Now come the lovely “issues”, first of all I got lost getting to the airport, the one thing I thought would be easy today….and then I hit rush hour traffic, not as bad as Dubai – but with my eternal manual driving stresses it felt like a life time. I almost stalled today but didn’t (except going to Sidi Bou Said, but the guard just nodded me off – apparently they are used to it by now-or there must be a poster of me handed out to police to ignore me).
Before I forget, I had EXCELLENT Lebanese food, better than anywhere in Dubai and a Syrian guys was running it, Amir. He gave me his card and we talked politics….people here love the Lebanese, mainly because I pretended I was one most of the time; I was sick of people loving Saddam when I told them I was Iraqi and I had to play along fearing the wrath I would get if I didn’t praise him like I should (enter musical queue of the song “Praise You”). I had some identity crises on this trip, I played a half Lebanese half American, Iraqi (but only to those who I knew were small chatters or nice people like the Medina guy this morning and Shukri the hotel guy), and an Egyptian (not too long on that one).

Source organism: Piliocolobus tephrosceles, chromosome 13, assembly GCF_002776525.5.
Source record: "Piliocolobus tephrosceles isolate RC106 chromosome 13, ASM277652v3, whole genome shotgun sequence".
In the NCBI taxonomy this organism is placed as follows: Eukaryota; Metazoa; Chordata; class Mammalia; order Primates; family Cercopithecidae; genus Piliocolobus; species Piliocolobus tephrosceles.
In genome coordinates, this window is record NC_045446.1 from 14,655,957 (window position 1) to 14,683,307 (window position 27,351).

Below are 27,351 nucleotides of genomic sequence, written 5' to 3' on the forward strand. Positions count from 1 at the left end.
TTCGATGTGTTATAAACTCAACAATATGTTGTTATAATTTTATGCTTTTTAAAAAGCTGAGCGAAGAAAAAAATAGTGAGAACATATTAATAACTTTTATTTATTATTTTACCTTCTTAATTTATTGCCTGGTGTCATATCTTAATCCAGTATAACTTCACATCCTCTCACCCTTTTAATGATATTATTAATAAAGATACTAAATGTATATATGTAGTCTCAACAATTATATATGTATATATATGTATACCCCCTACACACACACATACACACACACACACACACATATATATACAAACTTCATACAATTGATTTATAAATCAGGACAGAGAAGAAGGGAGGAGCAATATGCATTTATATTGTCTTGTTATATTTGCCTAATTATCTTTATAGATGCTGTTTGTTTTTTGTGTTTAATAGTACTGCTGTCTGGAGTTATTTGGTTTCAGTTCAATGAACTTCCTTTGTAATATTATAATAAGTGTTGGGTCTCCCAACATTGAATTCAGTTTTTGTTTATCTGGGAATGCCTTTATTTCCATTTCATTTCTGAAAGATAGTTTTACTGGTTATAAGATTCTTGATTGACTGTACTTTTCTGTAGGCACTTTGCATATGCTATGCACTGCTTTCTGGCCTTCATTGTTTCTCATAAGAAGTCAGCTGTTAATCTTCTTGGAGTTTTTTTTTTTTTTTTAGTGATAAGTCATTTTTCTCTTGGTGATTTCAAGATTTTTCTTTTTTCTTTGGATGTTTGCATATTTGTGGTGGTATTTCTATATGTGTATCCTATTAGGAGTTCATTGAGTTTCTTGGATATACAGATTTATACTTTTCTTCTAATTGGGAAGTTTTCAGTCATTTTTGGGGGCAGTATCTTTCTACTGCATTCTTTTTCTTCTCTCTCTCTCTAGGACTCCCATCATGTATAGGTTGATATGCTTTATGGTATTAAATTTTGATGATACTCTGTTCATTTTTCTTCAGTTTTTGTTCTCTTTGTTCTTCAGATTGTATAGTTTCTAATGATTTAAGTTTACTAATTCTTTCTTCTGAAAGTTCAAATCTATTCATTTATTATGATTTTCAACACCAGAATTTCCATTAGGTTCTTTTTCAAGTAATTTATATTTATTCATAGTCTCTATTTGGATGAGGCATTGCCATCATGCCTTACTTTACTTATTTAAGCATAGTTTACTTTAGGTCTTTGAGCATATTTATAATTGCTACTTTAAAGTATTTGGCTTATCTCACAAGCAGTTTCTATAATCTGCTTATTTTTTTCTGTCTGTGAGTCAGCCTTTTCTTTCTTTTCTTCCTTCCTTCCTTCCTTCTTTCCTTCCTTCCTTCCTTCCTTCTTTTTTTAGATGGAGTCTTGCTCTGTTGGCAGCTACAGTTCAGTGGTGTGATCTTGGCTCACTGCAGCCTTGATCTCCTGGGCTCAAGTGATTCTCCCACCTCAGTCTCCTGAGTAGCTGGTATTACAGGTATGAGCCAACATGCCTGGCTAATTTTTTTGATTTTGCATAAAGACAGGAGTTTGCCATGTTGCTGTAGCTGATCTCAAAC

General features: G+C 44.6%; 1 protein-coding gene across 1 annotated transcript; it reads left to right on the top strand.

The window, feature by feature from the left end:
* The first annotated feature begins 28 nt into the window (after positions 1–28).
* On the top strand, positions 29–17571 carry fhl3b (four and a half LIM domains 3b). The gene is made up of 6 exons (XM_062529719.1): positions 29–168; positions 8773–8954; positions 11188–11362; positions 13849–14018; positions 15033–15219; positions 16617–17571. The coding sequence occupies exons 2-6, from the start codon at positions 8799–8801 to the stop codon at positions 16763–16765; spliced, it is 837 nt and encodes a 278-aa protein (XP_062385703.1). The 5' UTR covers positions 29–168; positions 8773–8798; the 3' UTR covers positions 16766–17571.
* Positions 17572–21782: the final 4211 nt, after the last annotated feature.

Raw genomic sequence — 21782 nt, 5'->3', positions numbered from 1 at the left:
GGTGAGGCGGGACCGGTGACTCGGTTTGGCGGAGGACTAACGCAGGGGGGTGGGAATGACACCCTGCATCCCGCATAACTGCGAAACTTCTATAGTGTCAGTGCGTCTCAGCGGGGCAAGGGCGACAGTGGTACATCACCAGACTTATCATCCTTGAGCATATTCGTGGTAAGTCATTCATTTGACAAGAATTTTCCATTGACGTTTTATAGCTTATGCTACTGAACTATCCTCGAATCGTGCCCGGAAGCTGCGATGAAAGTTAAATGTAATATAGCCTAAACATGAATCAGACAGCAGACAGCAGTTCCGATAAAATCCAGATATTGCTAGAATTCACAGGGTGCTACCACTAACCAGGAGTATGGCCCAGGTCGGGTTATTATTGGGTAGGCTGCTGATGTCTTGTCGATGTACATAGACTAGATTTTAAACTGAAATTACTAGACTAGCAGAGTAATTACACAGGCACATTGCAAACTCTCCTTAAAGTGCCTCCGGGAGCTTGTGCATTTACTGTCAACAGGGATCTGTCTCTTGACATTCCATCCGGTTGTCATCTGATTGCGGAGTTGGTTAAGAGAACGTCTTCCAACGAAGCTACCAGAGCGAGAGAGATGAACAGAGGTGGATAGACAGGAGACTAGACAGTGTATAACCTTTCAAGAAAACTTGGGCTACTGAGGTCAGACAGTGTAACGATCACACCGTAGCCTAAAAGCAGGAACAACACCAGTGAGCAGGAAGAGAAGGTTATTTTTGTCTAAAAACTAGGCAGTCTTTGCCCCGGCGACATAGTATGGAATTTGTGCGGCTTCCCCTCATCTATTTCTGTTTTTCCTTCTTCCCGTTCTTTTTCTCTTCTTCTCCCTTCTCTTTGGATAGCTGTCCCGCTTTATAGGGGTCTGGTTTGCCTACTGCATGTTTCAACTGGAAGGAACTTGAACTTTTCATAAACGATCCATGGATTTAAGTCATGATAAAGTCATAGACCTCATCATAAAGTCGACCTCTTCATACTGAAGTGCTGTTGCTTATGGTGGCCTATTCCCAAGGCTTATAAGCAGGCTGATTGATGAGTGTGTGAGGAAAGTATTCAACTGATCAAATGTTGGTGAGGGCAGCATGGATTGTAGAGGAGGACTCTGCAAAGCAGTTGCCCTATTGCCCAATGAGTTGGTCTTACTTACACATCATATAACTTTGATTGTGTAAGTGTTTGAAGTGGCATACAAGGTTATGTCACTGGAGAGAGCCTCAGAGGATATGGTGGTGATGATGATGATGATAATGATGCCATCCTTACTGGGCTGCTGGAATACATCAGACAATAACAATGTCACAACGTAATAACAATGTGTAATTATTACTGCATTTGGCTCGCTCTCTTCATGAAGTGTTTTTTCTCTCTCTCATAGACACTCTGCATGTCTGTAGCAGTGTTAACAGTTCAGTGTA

The problems didn’t end there, I have 200 Tunisian Dinars left (what amounts to 600 AED or about $180) which apparently I couldn’t exchange at the airport without a bank slip (why?, I don’t know), what makes it worse is that I can’t take them out of the country, so my 200 Tunisian Dinars are a waste…had I known I would have spent more in the souk or given it to the poor here. At least I slipped it by the airport….I’ll try and see if there is a sketchy exchange place in Dubai that does it, but highly doubt it, apparently it’s a big law here….Thanks a lot for letting me know earlier Tunis!
So I left on a bad note, but looking back at the pictures I calmed down, and I’m sure the trauma that is manual car driving in Tunis will fade over time. Note to my future stressed out self, please remember the gut wrenching aches and stress of driving stick here….it is TERRIBLE!!! Anyway it’s not the end of the world, I just have to be more thrifty in the upcoming trips and get money owed..time to collect, and on that I say Au revoir Tunisia, beslama! – 7:44 p.m. (Tunis Airport)***
This was pre-Arab spring, how has it been to travel there since? Anyone venture out to the desert south? Has anyone hung out at Hamamat? Comment below please, would love to know.